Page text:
Carr’s arm strength works especially well on unstructured plays. Above, Carr does a great job of escaping pressure while keeping his eyes downfield. As he climbs the pocket he notices Crabtree open on the other side of the field and flicks a bomb to him for the completion and the result of a terrific play.
But it’s perhaps this play that shows Carr at his best. Here, Carr rolls out of the pocket and flicks a rocket to Crabtree for a massive gain. While he checks out of a clean pocket, Carr makes up for it by keeping his eyes locked downfield. The fact that he sends this pass with a quick motion on the run while dropping it right in the bread basket is incredible. His arm is a gift not many passers can say they have.
Carr’s arm talent has been a part of him since college, but what hasn’t always been there was an ability to operate comfortable in the pocket. In his last two seasons, Carr has become a more poised pocket passer.
On this play above, Carr holds on to the ball after his initial read isn’t open. He sees Latavius Murray open heading to the sideline and wisely steps up in the pocket, allowing for Murray to have more space to grab an easy first down.
Carr is a patient passer outside the pocket. He can survey the field and pick apart the open receiver without being pressured to get rid of the ball as quickly as possible. This is done in the play above, where Carr is forced outside the pocket. He keeps his eyes downfield and maximizes the play to its best ability. This ultimately pays off as just before he goes out of bounds he is able to find an open target and the last second for a touchdown.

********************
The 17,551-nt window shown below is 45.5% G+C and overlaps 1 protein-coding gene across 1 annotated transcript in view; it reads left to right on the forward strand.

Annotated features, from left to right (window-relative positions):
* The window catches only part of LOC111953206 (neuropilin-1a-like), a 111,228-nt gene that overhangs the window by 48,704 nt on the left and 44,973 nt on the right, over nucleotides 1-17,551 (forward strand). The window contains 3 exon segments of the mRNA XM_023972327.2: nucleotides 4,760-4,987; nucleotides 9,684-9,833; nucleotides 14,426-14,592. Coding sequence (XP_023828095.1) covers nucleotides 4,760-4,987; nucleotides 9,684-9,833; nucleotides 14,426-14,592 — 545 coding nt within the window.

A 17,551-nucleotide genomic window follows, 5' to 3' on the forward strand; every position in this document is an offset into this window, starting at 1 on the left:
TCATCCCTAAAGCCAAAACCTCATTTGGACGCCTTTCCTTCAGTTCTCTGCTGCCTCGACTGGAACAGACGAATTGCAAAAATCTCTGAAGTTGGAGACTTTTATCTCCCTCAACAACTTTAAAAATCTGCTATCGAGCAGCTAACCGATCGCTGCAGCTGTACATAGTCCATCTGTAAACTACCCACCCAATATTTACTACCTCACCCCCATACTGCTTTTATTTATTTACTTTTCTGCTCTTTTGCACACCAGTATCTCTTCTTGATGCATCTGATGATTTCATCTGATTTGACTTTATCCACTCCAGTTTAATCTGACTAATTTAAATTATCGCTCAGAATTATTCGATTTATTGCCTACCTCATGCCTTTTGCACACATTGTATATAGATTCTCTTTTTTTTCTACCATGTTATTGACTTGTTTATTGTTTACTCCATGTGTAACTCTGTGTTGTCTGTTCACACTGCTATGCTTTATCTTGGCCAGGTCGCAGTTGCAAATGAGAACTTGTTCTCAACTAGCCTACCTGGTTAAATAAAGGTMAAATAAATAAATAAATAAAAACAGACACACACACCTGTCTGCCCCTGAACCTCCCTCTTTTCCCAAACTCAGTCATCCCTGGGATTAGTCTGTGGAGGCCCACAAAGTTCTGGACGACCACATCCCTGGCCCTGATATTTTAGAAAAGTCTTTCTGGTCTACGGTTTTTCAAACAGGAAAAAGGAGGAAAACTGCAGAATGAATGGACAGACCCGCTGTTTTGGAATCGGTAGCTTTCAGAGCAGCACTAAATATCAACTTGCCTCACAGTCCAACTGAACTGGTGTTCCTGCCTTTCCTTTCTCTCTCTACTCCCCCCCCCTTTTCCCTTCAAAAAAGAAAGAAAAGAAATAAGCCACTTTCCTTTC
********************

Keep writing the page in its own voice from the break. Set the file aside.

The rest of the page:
Carr is not a flawless quarterback though. In general, no one really is, but Carr has a couple of flaws that prevent him from being a top ten quarterback in my mind.
Carr’s decision-making takes a hit when he’s inside the pocket under pressure. He tries to get rid of the ball too quickly for his own good, resulting in decisions that are forced and often lead to turnovers or failed opportunities.
One example is in the play above, Carr hurries under pressure, forcing the ball to a receiver being double covered downfield. The pass is overthrown and picked off. It wouldn’t have done Carr any good to hold on to the ball any longer, but because he panicked, the pass was not accurate.
Perhaps Carr’s biggest flaw is his reliance on checking down in clean pockets. While he hasn’t done it to the extent in which he did it in his rookie season, he’s done it enough where it’s still an issue.
No game highlighted this more than Week 14 at Kansas City. The Chiefs defensive line has proven to be an excellent match for the Raiders’ offensive line, with the coaching staff regularly showing blitzes to get to Carr.